The Washington Times / February 2, 1999
By Larry Luxner
Ecuador and Peru -- their fragile economies battered by continuing global financial chaos, the lingering effects of El Nino and low prices for key commodities from bananas to gold -- have decided that the last thing they should spend money on is fighting each other.
To that end, Peruvian President Alberto Fujimori and his Ecuadoran counterpart, Jamil Mahuad, will kick off a two-day summit Thursday in Washington aimed at boosting foreign investment in the two Andean countries.
The meeting, hosted by President Clinton, takes place just over three months after the Oct. 26, 1998, signing of an Ecuadoran-Peruvian peace treaty in Brasilia attended by five Latin American heads of state, the king and queen of Spain and other foreign dignitaries.
That accord hopes to end over 150 years of border hostilities over a remote chunk of Amazon territory. During that time, five wars were fought between Ecuador and Peru. The last skirmish, in early 1995, led to renewed efforts by the four so-called "guarantor nations" -- Argentina, Brazil, Chile and the United States -- to find a definitive and lasting solution to South America's oldest and most contentious border conflict.
The accord signed in October awards Peru ownership of a disputed 78-kilometer stretch of jungle, while giving Ecuador unfettered access to the region through separate navigation and infrastructure agreements.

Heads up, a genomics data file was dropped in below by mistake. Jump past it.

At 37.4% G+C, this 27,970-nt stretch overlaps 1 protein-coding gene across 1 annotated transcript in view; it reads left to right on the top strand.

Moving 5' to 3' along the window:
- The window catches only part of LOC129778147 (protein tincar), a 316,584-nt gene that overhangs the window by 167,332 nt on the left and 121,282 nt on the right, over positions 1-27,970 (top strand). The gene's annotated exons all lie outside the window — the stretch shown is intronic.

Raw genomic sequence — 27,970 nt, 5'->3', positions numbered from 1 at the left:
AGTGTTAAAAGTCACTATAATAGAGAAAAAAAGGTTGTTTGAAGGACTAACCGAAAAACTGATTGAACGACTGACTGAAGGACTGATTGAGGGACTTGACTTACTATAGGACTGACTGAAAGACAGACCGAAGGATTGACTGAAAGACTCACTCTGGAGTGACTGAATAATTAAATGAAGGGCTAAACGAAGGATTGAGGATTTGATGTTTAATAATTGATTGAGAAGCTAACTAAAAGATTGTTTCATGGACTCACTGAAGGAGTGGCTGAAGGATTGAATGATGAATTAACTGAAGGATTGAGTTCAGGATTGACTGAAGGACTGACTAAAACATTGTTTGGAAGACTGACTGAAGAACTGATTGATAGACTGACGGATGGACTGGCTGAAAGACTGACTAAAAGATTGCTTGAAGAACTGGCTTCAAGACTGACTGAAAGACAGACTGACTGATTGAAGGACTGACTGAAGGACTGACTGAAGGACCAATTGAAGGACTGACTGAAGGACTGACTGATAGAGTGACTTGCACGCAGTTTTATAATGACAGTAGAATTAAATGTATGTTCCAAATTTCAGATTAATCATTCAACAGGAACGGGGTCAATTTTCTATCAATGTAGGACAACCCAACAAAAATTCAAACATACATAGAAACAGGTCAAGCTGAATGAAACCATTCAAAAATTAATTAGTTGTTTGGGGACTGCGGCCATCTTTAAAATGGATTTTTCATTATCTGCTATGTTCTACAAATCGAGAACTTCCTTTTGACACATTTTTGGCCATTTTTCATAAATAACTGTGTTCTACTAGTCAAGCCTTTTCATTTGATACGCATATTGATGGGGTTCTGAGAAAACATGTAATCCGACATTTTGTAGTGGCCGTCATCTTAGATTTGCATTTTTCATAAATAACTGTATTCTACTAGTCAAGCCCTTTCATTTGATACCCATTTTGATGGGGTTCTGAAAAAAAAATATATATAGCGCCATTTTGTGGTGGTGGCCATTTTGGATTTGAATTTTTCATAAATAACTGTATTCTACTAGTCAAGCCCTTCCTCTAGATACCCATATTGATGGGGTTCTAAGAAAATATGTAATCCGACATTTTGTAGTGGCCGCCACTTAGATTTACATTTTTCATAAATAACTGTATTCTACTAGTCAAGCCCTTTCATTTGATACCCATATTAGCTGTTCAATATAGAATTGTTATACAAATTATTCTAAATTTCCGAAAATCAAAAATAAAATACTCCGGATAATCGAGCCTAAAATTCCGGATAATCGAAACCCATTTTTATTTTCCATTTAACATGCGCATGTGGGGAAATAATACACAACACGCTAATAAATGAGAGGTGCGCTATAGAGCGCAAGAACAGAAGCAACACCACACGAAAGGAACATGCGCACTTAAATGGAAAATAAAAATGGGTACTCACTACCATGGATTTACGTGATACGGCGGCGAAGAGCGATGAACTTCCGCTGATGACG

Peru's ambassador to the United States, Ricardo Luna, says that despite the historical differences, "there really is very little bitterness on either side," and that the agreement will benefit over three million indigenous Ecuadorans and Peruvians living in border areas.
"The conflict has been sealed and finalized with the Brasilia agreements signed in October," said Luna. "What we're now constructing on the basis of that is not just verbal, rhetorical support from both governments but actual, specific projects of integration and cooperation. We're passing from decades of mutual distrust to a peace paradigm."
Luna's Ecuadoran counterpart in Washington, Ivonne Abdel Baki, says peace with Peru is a milestone she thought would never come to pass.
"Ever since I was a child, I was raised with the idea that Peru was our enemy. That's what they always told us in school," said Baki, who presented her credentials to President Clinton last week. "With peace, our economy will completely open up. We'll have even more trade with Peru than we have with Colombia."
The accord contains separate agreements calling for $3 billion of investment in infrastructure projects such as highways, navigation, urban development, rural electrification, telecommunications, reforestation and assistance to indigenous communities on both sides of the once-disputed border. The Inter-American Development Bank and the Andean Development Corp. have each committed $500 million in seed money; the World Bank is likely to follow suit.